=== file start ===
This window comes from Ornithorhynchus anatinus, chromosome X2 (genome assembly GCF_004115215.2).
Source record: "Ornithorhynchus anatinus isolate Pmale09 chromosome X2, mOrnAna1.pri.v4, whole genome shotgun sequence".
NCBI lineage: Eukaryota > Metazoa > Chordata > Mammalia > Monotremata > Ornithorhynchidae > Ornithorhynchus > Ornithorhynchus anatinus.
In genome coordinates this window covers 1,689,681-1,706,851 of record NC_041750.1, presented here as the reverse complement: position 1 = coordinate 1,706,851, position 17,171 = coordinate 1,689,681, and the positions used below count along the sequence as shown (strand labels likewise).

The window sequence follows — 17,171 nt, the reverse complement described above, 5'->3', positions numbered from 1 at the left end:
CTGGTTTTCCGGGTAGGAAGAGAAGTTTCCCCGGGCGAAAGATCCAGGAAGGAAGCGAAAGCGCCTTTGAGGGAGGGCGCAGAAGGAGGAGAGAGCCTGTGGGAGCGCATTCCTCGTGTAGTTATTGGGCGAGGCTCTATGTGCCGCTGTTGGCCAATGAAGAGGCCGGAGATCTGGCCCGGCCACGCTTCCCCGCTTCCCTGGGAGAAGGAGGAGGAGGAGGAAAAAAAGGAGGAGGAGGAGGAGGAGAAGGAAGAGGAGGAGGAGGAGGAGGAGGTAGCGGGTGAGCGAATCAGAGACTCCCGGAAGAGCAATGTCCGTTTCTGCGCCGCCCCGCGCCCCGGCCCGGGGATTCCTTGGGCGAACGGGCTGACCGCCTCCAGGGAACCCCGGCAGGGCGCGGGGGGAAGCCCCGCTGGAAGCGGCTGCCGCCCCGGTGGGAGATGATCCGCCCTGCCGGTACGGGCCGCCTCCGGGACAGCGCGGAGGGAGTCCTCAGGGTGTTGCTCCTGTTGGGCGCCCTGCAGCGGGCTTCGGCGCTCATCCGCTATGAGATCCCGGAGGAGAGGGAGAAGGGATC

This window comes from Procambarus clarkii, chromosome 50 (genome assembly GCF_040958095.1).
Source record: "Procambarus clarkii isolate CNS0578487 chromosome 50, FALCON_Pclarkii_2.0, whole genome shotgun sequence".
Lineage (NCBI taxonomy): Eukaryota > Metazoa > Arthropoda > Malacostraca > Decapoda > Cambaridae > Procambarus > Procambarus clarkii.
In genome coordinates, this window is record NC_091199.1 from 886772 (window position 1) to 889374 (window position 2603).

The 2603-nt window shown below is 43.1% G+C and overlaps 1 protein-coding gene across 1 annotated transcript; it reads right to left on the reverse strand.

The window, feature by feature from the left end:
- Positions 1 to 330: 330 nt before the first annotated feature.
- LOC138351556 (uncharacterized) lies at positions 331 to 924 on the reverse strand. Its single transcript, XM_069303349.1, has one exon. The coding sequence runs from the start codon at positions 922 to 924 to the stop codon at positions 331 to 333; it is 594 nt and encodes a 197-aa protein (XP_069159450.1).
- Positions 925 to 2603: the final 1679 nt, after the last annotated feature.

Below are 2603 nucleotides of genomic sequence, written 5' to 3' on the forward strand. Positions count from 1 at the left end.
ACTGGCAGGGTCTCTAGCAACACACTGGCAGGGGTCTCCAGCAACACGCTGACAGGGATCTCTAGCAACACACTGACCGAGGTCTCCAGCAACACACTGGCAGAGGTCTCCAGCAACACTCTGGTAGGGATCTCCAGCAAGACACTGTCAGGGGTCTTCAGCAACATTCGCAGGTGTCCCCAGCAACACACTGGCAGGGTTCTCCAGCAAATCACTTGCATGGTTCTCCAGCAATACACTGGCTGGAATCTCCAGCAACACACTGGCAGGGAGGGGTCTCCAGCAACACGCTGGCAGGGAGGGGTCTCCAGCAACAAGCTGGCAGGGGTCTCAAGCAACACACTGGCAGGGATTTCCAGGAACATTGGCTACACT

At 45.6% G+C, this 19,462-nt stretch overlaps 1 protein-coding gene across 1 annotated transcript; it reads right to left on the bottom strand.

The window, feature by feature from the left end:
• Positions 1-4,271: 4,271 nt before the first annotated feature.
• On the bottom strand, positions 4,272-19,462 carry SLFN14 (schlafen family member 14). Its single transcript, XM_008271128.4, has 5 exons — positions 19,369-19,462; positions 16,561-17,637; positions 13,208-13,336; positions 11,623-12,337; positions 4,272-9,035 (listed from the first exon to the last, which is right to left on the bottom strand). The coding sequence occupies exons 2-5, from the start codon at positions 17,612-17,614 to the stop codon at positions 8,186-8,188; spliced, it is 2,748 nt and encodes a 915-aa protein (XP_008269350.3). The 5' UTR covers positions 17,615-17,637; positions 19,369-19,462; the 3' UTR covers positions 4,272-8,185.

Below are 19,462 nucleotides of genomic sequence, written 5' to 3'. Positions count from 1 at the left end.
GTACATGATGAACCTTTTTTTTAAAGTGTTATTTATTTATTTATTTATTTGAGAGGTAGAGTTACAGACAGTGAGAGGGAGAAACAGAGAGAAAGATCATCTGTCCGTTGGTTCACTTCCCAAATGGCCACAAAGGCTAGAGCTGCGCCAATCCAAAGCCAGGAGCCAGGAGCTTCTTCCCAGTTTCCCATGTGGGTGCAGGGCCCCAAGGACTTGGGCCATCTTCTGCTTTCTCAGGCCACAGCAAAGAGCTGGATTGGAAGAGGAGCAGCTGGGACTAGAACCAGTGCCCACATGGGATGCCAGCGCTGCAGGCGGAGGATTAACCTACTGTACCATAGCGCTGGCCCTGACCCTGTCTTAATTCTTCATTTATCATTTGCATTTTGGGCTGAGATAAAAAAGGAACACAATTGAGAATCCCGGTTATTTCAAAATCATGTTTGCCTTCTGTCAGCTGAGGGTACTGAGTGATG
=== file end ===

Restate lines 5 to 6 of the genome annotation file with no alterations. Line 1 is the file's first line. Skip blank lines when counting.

The window sequence follows — 17,171 nt, the reverse complement described above, 5'->3', positions numbered from 1 at the left end:
CTGGTTTTCCGGGTAGGAAGAGAAGTTTCCCCGGGCGAAAGATCCAGGAAGGAAGCGAAAGCGCCTTTGAGGGAGGGCGCAGAAGGAGGAGAGAGCCTGTGGGAGCGCATTCCTCGTGTAGTTATTGGGCGAGGCTCTATGTGCCGCTGTTGGCCAATGAAGAGGCCGGAGATCTGGCCCGGCCACGCTTCCCCGCTTCCCTGGGAGAAGGAGGAGGAGGAGGAAAAAAAGGAGGAGGAGGAGGAGGAGAAGGAAGAGGAGGAGGAGGAGGAGGAGGTAGCGGGTGAGCGAATCAGAGACTCCCGGAAGAGCAATGTCCGTTTCTGCGCCGCCCCGCGCCCCGGCCCGGGGATTCCTTGGGCGAACGGGCTGACCGCCTCCAGGGAACCCCGGCAGGGCGCGGGGGGAAGCCCCGCTGGAAGCGGCTGCCGCCCCGGTGGGAGATGATCCGCCCTGCCGGTACGGGCCGCCTCCGGGACAGCGCGGAGGGAGTCCTCAGGGTGTTGCTCCTGTTGGGCGCCCTGCAGCGGGCTTCGGCGCTCATCCGCTATGAGATCCCGGAGGAGAGGGAGAAGGGATC